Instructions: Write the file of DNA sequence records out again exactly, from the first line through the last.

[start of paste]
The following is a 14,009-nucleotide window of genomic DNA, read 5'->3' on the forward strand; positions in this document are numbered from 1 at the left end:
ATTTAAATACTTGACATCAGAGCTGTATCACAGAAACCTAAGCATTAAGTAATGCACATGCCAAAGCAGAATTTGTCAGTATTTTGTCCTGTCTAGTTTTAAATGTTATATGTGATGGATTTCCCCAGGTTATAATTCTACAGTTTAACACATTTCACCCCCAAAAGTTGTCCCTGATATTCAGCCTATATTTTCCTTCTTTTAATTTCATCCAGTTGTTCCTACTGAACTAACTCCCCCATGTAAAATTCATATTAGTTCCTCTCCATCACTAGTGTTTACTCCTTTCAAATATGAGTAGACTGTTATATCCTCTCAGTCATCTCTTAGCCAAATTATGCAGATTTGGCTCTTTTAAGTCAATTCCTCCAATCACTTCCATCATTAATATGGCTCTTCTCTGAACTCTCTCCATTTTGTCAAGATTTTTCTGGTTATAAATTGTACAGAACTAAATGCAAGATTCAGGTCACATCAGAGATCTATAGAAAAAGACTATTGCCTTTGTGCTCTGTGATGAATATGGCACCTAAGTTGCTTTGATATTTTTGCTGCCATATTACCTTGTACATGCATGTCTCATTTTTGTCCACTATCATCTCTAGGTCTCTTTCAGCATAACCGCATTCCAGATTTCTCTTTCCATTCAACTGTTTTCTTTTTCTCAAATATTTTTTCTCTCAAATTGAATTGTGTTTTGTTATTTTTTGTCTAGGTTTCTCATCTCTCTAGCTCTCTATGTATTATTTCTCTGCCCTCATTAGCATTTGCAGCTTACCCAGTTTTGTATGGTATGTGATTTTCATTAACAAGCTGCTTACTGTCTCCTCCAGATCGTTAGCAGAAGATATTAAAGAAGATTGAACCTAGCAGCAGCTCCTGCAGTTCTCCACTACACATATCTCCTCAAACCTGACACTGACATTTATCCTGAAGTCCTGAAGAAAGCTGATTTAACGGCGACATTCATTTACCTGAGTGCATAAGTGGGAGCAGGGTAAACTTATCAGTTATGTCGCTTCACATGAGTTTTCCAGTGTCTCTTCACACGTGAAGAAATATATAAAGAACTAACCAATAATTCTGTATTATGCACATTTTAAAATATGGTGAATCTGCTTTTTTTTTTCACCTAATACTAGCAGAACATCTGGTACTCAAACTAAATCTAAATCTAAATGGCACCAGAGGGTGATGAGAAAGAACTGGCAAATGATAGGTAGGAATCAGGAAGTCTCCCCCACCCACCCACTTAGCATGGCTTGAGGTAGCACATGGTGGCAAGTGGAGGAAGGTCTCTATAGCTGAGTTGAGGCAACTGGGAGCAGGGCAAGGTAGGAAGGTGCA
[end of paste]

The following is a 14,009-nucleotide window of genomic DNA, read 5'->3' on the forward strand; positions in this document are numbered from 1 at the left end:
ATTTAAATACTTGACATCAGAGCTGTATCACAGAAACCTAAGCATTAAGTAATGCACATGCCAAAGCAGAATTTGTCAGTATTTTGTCCTGTCTAGTTTTAAATGTTATATGTGATGGATTTCCCCAGGTTATAATTCTACAGTTTAACACATTTCACCCCCAAAAGTTGTCCCTGATATTCAGCCTATATTTTCCTTCTTTTAATTTCATCCAGTTGTTCCTACTGAACTAACTCCCCCATGTAAAATTCATATTAGTTCCTCTCCATCACTAGTGTTTACTCCTTTCAAATATGAGTAGACTGTTATATCCTCTCAGTCATCTCTTAGCCAAATTATGCAGATTTGGCTCTTTTAAGTCAATTCCTCCAATCACTTCCATCATTAATATGGCTCTTCTCTGAACTCTCTCCATTTTGTCAAGATTTTTCTGGTTATAAATTGTACAGAACTAAATGCAAGATTCAGGTCACATCAGAGATCTATAGAAAAAGACTATTGCCTTTGTGCTCTGTGATGAATATGGCACCTAAGTTGCTTTGATATTTTTGCTGCCATATTACCTTGTACATGCATGTCTCATTTTTGTCCACTATCATCTCTAGGTCTCTTTCAGCATAACCGCATTCCAGATTTCTCTTTCCATTCAACTGTTTTCTTTTTCTCAAATATTTTTTCTCTCAAATTGAATTGTGTTTTGTTATTTTTTGTCTAGGTTTCTCATCTCTCTAGCTCTCTATGTATTATTTCTCTGCCCTCATTAGCATTTGCAGCTTACCCAGTTTTGTATGGTATGTGATTTTCATTAACAAGCTGCTTACTGTCTCCTCCAGATCGTTAGCAGAAGATATTAAAGAAGATTGAACCTAGCAGCAGCTCCTGCAGTTCTCCACTACACATATCTCCTCAAACCTGACACTGACATTTATCCTGAAGTCCTGAAGAAAGCTGATTTAACGGCGACATTCATTTACCTGAGTGCATAAGTGGGAGCAGGGTAAACTTATCAGTTATGTCGCTTCACATGAGTTTTCCAGTGTCTCTTCACACGTGAAGAAATATATAAAGAACTAACCAATAATTCTGTATTATGCACATTTTAAAATATGGTGAATCTGCTTTTTTTTTTCACCTAATACTAGCAGAACATCTGGTACTCAAACTAAATCTAAATCTAAATGGCACCAGAGGGTGATGAGAAAGAACTGGCAAATGATAGGTAGGAATCAGGAAGTCTCCCCCACCCACCCACTTAGCATGGCTTGAGGTAGCACATGGTGGCAAGTGGAGGAAGGTCTCTATAGCTGAGTTGAGGCAACTGGGAGCAGGGCAAGGTAGGAAGGTGCA